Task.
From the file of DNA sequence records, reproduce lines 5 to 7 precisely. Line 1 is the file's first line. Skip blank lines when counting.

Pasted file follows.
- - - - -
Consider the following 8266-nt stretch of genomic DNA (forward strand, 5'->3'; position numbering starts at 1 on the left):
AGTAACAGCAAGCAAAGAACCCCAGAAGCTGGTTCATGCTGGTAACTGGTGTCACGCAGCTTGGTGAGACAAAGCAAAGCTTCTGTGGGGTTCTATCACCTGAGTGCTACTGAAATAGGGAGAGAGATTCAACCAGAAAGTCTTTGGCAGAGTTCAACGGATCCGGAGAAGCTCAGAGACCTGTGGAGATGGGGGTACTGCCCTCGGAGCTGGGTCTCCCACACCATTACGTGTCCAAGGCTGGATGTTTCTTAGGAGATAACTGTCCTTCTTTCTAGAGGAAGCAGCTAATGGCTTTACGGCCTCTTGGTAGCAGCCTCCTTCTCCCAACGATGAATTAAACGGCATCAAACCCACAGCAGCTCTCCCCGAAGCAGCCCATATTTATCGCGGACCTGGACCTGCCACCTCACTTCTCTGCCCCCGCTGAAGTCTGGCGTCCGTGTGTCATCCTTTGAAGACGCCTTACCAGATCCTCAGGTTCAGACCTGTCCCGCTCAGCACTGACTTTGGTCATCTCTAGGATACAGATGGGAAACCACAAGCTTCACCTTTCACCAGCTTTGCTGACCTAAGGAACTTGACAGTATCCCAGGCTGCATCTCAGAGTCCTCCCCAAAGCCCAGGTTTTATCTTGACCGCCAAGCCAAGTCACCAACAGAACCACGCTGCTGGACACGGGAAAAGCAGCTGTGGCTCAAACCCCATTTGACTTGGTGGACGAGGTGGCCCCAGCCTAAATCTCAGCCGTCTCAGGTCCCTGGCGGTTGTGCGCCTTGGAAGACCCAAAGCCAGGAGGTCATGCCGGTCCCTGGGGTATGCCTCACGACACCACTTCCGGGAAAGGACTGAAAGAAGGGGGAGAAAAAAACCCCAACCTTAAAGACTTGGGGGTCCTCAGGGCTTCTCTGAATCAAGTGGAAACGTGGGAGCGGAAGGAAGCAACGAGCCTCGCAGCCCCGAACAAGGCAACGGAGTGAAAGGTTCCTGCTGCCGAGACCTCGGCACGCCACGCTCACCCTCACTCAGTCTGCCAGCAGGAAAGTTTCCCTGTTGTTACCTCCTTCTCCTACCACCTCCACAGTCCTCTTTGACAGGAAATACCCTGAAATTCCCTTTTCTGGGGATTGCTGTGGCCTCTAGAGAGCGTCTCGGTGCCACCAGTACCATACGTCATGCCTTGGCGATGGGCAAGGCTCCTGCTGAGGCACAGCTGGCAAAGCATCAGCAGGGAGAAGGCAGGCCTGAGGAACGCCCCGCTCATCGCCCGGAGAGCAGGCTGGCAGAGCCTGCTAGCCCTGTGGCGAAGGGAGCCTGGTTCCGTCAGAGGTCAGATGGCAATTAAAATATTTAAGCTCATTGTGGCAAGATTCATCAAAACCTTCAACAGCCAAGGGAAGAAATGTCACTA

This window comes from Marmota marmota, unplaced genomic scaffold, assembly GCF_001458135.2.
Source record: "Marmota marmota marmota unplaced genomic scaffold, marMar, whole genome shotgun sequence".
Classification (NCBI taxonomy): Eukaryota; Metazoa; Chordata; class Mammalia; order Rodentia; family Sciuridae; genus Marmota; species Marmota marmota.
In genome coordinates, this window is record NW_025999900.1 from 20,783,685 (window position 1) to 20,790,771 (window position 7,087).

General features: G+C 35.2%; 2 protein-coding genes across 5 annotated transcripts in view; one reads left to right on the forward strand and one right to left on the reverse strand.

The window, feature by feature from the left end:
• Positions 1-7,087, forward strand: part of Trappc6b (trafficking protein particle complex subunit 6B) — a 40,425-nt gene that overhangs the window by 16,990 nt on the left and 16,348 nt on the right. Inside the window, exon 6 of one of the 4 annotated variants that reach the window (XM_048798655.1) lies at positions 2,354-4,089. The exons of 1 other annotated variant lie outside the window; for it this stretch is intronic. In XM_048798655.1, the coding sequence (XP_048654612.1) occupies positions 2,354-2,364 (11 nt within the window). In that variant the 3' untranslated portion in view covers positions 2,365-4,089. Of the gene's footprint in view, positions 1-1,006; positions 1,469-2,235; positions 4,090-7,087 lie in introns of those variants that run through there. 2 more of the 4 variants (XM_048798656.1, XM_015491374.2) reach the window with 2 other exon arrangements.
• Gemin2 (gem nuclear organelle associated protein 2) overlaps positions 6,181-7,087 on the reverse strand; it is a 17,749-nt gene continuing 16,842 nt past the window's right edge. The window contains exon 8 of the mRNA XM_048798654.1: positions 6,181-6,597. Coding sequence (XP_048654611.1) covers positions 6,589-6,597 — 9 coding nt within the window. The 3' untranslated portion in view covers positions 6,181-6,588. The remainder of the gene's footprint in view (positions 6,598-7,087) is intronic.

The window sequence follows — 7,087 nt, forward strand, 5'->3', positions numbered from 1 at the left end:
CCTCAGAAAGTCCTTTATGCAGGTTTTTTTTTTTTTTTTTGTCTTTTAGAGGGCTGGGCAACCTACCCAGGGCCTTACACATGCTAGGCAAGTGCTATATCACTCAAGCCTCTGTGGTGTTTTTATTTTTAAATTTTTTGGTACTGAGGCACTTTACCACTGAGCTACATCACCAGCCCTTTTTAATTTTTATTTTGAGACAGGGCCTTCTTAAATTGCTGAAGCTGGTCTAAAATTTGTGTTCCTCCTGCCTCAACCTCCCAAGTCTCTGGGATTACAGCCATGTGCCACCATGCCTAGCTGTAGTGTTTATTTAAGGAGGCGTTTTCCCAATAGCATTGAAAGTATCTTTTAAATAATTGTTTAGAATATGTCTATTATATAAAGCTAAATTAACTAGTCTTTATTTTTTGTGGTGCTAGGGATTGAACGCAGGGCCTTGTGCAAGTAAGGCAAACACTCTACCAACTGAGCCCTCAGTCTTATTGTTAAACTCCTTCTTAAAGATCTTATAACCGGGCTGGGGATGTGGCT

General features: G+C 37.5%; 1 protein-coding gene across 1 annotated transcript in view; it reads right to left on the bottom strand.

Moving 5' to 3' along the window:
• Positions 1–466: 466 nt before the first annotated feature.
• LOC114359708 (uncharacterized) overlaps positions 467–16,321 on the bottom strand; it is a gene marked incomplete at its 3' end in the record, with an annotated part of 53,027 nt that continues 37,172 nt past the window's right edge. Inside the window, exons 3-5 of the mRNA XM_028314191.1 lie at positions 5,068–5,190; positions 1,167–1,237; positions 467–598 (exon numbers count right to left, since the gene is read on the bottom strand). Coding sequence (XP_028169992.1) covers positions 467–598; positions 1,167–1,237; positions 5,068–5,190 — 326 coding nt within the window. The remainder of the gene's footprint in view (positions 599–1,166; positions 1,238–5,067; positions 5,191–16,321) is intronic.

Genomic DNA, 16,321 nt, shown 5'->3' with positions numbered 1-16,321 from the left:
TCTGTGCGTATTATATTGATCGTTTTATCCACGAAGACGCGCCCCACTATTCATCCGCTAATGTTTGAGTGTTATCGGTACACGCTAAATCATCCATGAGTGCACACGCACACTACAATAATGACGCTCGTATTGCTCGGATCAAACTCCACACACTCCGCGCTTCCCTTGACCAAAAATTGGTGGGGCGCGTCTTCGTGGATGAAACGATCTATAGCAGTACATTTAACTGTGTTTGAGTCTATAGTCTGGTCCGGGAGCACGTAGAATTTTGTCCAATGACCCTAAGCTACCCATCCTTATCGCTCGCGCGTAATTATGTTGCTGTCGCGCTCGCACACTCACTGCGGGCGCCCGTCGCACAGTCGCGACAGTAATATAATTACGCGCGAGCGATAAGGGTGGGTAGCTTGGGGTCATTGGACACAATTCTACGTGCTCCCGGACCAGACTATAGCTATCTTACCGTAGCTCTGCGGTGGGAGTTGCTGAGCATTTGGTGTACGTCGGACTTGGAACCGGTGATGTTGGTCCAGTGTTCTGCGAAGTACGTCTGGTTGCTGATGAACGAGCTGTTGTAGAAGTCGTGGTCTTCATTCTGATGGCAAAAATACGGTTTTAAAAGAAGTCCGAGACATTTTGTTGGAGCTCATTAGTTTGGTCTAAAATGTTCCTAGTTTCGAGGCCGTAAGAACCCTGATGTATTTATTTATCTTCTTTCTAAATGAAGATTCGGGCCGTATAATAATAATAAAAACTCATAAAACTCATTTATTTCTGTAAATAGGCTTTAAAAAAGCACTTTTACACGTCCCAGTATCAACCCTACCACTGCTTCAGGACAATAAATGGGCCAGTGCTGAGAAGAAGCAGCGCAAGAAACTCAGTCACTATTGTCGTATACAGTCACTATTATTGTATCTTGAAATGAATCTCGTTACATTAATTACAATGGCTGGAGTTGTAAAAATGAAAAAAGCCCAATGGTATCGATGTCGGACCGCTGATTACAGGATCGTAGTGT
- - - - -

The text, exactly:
Classification (NCBI taxonomy): Eukaryota; Metazoa; Chordata; class Mammalia; order Rodentia; family Sciuridae; genus Marmota; species Marmota marmota.
In genome coordinates, this window is record NW_025999900.1 from 20,783,685 (window position 1) to 20,790,771 (window position 7,087).

General features: G+C 35.2%; 2 protein-coding genes across 5 annotated transcripts in view; one reads left to right on the forward strand and one right to left on the reverse strand.